Science and Freedom

Post submitted by Tally One Community Member: CessnaPilot

“Science, freedom, beauty, adventure: what more could you ask of life?  Aviation combined all the elements I loved. There was science in each curve of an airfoil, in each angle between strut and wire, in the gap of a spark plug or the color of the exhaust flame. There was freedom in the unlimited horizon, on the open fields where one landed. A pilot was surrounded by beauty of earth and sky. He brushed treetops with the birds, leapt valleys and rivers, explored the cloud canyons he had gazed at as a child. Adventure lay in each puff of wind.

“I began to feel that I lived on a higher plane than the skeptics of the ground; one that was richer because of its very association with the element of danger they dreaded, because it was freer of the earth to which they were bound. In flying, I tasted a wine of the gods of which they could know nothing. Who valued life more highly, the aviators who spent it on the art they loved, or these misers who doled it out like pennies through their ant-like days? I decided that if I could fly for ten years before I was killed in a crash, it would be a worthwhile trade for an ordinary lifetime.”  – Charles Lindbergh

Sometime in your flying career you’re going to do this, you’ll probably be by yourself and you’ve been flying long enough to have the chance to fly for fun.  I mean for the deep kind of fun that flying brings a deep kind of satisfaction to your soul, a satisfaction that is spiritual, poetic like Lindbergh.  The engine will be making the noise it usually does, but you won’t hear it.  Yes, it will still be there, but it will be a time of quiet.

I marvel at the videos that I’ve seen, especially of high performance jets.  Those jets that we general aviation pilots, who would give anything they have, just to fly one for a few minutes.  The chance to suit up in all that gear, speed genes, the helmet, and the oxygen mask, would be a thrill in itself.   The kind of jets at air shows that thunder and shake the ground and shake one deep inside their chest, and roar past us with incredible power that boggles the mind.  How can those engines develop so much amazing power, how can they create so much amazing flame and heat, without melting?  Just the savage roar of sound waves should vibrate the engines apart.  The sound alone should destroy them.  Yet I see the videos where these men who use all that power to chase the gods up in the endless sky, with all that power, making all the horrific noise, sit in there cockpit hearing almost nothing more than a whisper.  The only thing they hear is the hushed report of wind gliding past their canopy and the sound of the fan from their climate control.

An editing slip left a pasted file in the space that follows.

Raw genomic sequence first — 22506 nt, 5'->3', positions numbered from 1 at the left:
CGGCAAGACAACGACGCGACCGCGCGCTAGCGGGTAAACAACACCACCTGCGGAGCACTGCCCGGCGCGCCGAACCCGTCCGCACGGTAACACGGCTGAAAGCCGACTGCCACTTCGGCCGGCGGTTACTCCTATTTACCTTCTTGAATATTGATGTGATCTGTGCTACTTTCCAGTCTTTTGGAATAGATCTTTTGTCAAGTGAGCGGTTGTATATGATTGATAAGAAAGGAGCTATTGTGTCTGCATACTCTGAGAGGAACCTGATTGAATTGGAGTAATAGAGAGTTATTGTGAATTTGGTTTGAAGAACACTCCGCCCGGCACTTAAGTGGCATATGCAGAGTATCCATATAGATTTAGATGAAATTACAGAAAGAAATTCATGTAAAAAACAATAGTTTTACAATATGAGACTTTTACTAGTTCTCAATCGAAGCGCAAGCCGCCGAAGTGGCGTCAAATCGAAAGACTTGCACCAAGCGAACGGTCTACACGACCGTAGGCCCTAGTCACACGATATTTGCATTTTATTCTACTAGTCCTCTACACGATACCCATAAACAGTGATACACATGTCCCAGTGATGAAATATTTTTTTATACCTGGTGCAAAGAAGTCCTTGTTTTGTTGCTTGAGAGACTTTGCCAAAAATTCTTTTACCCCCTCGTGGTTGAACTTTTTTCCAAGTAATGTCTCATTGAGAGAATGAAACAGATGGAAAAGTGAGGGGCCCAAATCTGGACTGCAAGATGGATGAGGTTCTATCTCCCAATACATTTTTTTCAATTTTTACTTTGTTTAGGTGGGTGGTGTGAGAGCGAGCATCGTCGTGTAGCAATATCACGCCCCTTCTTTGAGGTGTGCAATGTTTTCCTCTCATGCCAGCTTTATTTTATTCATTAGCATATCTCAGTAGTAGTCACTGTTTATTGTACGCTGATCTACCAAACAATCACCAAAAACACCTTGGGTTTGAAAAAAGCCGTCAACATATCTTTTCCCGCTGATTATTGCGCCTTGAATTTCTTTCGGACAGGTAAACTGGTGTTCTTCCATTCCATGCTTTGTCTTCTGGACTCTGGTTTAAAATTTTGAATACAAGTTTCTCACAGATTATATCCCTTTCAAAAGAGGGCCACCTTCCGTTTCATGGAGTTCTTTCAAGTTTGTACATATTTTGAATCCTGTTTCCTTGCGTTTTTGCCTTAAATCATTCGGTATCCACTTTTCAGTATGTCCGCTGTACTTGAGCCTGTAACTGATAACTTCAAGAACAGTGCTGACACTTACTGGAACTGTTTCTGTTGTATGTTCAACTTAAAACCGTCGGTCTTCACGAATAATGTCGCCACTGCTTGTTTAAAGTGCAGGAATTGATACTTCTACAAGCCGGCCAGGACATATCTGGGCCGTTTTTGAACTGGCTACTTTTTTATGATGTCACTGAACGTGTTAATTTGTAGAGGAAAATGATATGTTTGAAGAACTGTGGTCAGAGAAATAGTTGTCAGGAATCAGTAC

And, there is that kind of silence that we measly piston pilots only get when the soul is quiet and the mind drifts to one thought.  I’m one of the luckiest guys around.  I’ve flown biplanes and I’ve been able to do it in a way that I was able to share that kind of flying joy with others.  (In a way I feel a little for the gladiators that have to fly alone.  Discounting the intent for which their machines were built, it is so much better to share that kind of beauty with others so they too can see, feel, and hear the spirituality.)  And flying a biplane is loud.  Those nine cylinders of that big black radial engine fire, one at a time, each one sending a belch of fire and cannon noise nine times as the prop turns in a circle, just one time, nine explosions for one revolution of a prop. There is no barrier of plexiglas between your ears and the engine.

If you really want to know what I’m talking about, get the movie “The Spirit of St. Louis.”  In that movie, a real life aviation hero, Jimmy Stewart, who had to fight to get the role, plays Charles Lindbergh.  In that movie he sits behind a Wright J-5C “super inspected” engine rated at 223 HP at 1800 RPM, a large nine cylinder round engine.  And, he thinks of times past, yet the sound of that engine exploding fuel in each cylinder dies out of ear shot when those memories flood his mind.  He even, at one time, counts the number of explosions it will take to get him to his prize.

“Sixteenth hours, seventeen hundred miles back into yesterday, back to New York.  Here’s there’s nothing, nothing but the sound of the engine.  It’s turning sixteen hundred and twenty-five revolutions a minute.  That’s more than eight hundred explosions every minute, in every cylinder.  How many explosions in nine cylinders?   That’s seven thousand a minute.  That’s almost half a million an hour. Twenty hours to go.  Ten million explosions.  Ten million blasts of white hot flame against red hot metal before I land.  How can an engine stand such torture?  What if a cylinder cracks, valve stuck, bearing burned out?”

You too will someday be flying and fail to hear your engine though its turning like it should.  The sound of your engine will disappear, just like it disappears for our warriors in their jets, and just as it has for me.  For there is that one time I will remember more than any other.  It was getting close to twilight.  The shadows on the ground were getting long, and the blue flame from the exhaust, that can’t be seen in the brightness of the daytime, was visible.  The eyes took in the gold of the sun getting ready to set low in the sky, and the pink cotton candy clouds that only show themselves that time of day.  And, the sound of those explosions disappeared.  All was silent as my mind was thinking only one thought, a spiritual thought, a thought that only God could hear…….

“T h i s  I s  W h e r e  I  B e l o n g.”